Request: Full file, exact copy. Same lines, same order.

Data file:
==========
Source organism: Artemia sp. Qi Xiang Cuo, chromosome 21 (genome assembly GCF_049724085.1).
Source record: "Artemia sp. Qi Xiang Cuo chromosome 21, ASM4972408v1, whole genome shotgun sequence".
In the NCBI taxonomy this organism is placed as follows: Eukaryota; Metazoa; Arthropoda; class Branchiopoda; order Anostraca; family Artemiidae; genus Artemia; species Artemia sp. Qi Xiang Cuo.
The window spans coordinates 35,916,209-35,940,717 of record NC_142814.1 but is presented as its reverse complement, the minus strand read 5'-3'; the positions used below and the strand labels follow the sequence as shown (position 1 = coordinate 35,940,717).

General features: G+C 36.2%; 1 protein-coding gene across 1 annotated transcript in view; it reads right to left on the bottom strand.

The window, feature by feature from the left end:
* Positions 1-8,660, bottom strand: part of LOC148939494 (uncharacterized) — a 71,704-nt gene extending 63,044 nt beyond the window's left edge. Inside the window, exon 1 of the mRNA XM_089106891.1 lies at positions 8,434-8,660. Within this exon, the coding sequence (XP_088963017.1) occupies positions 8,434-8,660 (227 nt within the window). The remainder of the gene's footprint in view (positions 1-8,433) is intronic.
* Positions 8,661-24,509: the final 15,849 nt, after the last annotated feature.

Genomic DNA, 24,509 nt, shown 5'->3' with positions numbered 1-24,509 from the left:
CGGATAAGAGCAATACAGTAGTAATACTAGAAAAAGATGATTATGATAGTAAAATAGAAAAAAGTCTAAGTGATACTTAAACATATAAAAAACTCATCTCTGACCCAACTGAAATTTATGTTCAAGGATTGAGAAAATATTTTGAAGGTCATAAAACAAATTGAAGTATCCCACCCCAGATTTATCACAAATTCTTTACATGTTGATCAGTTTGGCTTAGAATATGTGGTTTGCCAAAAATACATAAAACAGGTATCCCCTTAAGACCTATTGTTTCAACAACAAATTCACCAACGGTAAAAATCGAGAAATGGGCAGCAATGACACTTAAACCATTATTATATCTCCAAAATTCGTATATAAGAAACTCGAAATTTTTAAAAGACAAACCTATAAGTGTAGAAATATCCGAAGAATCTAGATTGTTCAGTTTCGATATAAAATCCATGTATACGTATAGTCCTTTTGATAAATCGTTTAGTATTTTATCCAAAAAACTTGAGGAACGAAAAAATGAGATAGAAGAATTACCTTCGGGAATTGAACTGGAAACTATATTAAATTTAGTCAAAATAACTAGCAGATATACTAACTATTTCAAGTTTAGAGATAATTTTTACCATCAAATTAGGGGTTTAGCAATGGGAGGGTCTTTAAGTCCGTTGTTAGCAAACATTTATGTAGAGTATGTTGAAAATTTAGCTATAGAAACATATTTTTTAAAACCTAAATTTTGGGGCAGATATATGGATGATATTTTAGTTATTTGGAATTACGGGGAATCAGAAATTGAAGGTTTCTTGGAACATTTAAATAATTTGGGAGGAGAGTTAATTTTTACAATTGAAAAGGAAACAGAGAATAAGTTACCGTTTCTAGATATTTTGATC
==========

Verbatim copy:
Source organism: Artemia sp. Qi Xiang Cuo, chromosome 21 (genome assembly GCF_049724085.1).
Source record: "Artemia sp. Qi Xiang Cuo chromosome 21, ASM4972408v1, whole genome shotgun sequence".
In the NCBI taxonomy this organism is placed as follows: Eukaryota; Metazoa; Arthropoda; class Branchiopoda; order Anostraca; family Artemiidae; genus Artemia; species Artemia sp. Qi Xiang Cuo.
The window spans coordinates 35,916,209-35,940,717 of record NC_142814.1 but is presented as its reverse complement, the minus strand read 5'-3'; the positions used below and the strand labels follow the sequence as shown (position 1 = coordinate 35,940,717).

General features: G+C 36.2%; 1 protein-coding gene across 1 annotated transcript in view; it reads right to left on the bottom strand.

The window, feature by feature from the left end:
* Positions 1-8,660, bottom strand: part of LOC148939494 (uncharacterized) — a 71,704-nt gene extending 63,044 nt beyond the window's left edge. Inside the window, exon 1 of the mRNA XM_089106891.1 lies at positions 8,434-8,660. Within this exon, the coding sequence (XP_088963017.1) occupies positions 8,434-8,660 (227 nt within the window). The remainder of the gene's footprint in view (positions 1-8,433) is intronic.
* Positions 8,661-24,509: the final 15,849 nt, after the last annotated feature.

Genomic DNA, 24,509 nt, shown 5'->3' with positions numbered 1-24,509 from the left:
CGGATAAGAGCAATACAGTAGTAATACTAGAAAAAGATGATTATGATAGTAAAATAGAAAAAAGTCTAAGTGATACTTAAACATATAAAAAACTCATCTCTGACCCAACTGAAATTTATGTTCAAGGATTGAGAAAATATTTTGAAGGTCATAAAACAAATTGAAGTATCCCACCCCAGATTTATCACAAATTCTTTACATGTTGATCAGTTTGGCTTAGAATATGTGGTTTGCCAAAAATACATAAAACAGGTATCCCCTTAAGACCTATTGTTTCAACAACAAATTCACCAACGGTAAAAATCGAGAAATGGGCAGCAATGACACTTAAACCATTATTATATCTCCAAAATTCGTATATAAGAAACTCGAAATTTTTAAAAGACAAACCTATAAGTGTAGAAATATCCGAAGAATCTAGATTGTTCAGTTTCGATATAAAATCCATGTATACGTATAGTCCTTTTGATAAATCGTTTAGTATTTTATCCAAAAAACTTGAGGAACGAAAAAATGAGATAGAAGAATTACCTTCGGGAATTGAACTGGAAACTATATTAAATTTAGTCAAAATAACTAGCAGATATACTAACTATTTCAAGTTTAGAGATAATTTTTACCATCAAATTAGGGGTTTAGCAATGGGAGGGTCTTTAAGTCCGTTGTTAGCAAACATTTATGTAGAGTATGTTGAAAATTTAGCTATAGAAACATATTTTTTAAAACCTAAATTTTGGGGCAGATATATGGATGATATTTTAGTTATTTGGAATTACGGGGAATCAGAAATTGAAGGTTTCTTGGAACATTTAAATAATTTGGGAGGAGAGTTAATTTTTACAATTGAAAAGGAAACAGAGAATAAGTTACCGTTTCTAGATATTTTGATC